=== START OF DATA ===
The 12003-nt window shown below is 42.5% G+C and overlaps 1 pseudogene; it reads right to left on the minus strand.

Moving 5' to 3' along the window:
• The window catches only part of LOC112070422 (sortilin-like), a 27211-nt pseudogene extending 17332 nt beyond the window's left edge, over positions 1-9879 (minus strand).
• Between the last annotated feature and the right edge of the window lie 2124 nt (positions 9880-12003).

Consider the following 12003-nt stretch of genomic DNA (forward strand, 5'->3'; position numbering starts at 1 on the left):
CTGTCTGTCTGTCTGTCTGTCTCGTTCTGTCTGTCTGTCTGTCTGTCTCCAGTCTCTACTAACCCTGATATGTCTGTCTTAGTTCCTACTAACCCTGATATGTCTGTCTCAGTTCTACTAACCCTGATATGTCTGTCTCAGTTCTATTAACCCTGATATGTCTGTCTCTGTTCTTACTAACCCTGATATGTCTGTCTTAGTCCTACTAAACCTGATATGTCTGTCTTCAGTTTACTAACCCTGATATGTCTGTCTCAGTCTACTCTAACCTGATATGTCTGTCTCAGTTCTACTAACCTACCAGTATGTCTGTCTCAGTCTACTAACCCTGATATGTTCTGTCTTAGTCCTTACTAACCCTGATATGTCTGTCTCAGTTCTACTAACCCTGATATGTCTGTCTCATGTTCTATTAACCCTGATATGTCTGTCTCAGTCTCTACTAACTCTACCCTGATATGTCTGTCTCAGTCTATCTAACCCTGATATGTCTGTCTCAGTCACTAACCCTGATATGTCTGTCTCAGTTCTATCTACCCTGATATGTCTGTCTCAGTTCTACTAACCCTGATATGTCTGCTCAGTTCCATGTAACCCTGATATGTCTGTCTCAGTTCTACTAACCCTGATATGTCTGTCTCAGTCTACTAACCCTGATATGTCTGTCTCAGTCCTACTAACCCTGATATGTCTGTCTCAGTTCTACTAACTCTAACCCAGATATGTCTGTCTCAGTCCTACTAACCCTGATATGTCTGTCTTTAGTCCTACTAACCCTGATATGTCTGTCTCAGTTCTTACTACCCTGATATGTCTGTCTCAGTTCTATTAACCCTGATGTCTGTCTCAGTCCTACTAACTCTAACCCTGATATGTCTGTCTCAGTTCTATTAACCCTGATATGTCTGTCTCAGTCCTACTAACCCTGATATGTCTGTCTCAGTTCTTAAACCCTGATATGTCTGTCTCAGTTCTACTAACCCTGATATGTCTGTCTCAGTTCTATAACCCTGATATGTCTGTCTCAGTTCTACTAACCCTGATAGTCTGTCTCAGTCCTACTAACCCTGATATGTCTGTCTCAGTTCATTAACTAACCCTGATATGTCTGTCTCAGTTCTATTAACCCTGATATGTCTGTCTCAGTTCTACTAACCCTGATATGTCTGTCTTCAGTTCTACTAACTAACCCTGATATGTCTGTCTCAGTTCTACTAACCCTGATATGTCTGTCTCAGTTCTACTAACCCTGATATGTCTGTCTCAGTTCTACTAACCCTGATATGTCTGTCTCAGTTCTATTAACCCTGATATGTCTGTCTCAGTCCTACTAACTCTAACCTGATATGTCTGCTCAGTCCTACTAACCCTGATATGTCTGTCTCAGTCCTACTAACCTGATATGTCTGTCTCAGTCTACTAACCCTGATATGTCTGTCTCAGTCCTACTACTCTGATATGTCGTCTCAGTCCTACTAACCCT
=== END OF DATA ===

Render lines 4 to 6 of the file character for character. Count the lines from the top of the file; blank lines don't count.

• Between the last annotated feature and the right edge of the window lie 2124 nt (positions 9880-12003).

Consider the following 12003-nt stretch of genomic DNA (forward strand, 5'->3'; position numbering starts at 1 on the left):
CTGTCTGTCTGTCTGTCTGTCTCGTTCTGTCTGTCTGTCTGTCTGTCTCCAGTCTCTACTAACCCTGATATGTCTGTCTTAGTTCCTACTAACCCTGATATGTCTGTCTCAGTTCTACTAACCCTGATATGTCTGTCTCAGTTCTATTAACCCTGATATGTCTGTCTCTGTTCTTACTAACCCTGATATGTCTGTCTTAGTCCTACTAAACCTGATATGTCTGTCTTCAGTTTACTAACCCTGATATGTCTGTCTCAGTCTACTCTAACCTGATATGTCTGTCTCAGTTCTACTAACCTACCAGTATGTCTGTCTCAGTCTACTAACCCTGATATGTTCTGTCTTAGTCCTTACTAACCCTGATATGTCTGTCTCAGTTCTACTAACCCTGATATGTCTGTCTCATGTTCTATTAACCCTGATATGTCTGTCTCAGTCTCTACTAACTCTACCCTGATATGTCTGTCTCAGTCTATCTAACCCTGATATGTCTGTCTCAGTCACTAACCCTGATATGTCTGTCTCAGTTCTATCTACCCTGATATGTCTGTCTCAGTTCTACTAACCCTGATATGTCTGCTCAGTTCCATGTAACCCTGATATGTCTGTCTCAGTTCTACTAACCCTGATATGTCTGTCTCAGTCTACTAACCCTGATATGTCTGTCTCAGTCCTACTAACCCTGATATGTCTGTCTCAGTTCTACTAACTCTAACCCAGATATGTCTGTCTCAGTCCTACTAACCCTGATATGTCTGTCTTTAGTCCTACTAACCCTGATATGTCTGTCTCAGTTCTTACTACCCTGATATGTCTGTCTCAGTTCTATTAACCCTGATGTCTGTCTCAGTCCTACTAACTCTAACCCTGATATGTCTGTCTCAGTTCTATTAACCCTGATATGTCTGTCTCAGTCCTACTAACCCTGATATGTCTGTCTCAGTTCTTAAACCCTGATATGTCTGTCTCAGTTCTACTAACCCTGATATGTCTGTCTCAGTTCTATAACCCTGATATGTCTGTCTCAGTTCTACTAACCCTGATAGTCTGTCTCAGTCCTACTAACCCTGATATGTCTGTCTCAGTTCATTAACTAACCCTGATATGTCTGTCTCAGTTCTATTAACCCTGATATGTCTGTCTCAGTTCTACTAACCCTGATATGTCTGTCTTCAGTTCTACTAACTAACCCTGATATGTCTGTCTCAGTTCTACTAACCCTGATATGTCTGTCTCAGTTCTACTAACCCTGATATGTCTGTCTCAGTTCTACTAACCCTGATATGTCTGTCTCAGTTCTATTAACCCTGATATGTCTGTCTCAGTCCTACTAACTCTAACCTGATATGTCTGCTCAGTCCTACTAACCCTGATATGTCTGTCTCAGTCCTACTAACCTGATATGTCTGTCTCAGTCTACTAACCCTGATATGTCTGTCTCAGTCCTACTACTCTGATATGTCGTCTCAGTCCTACTAACCCT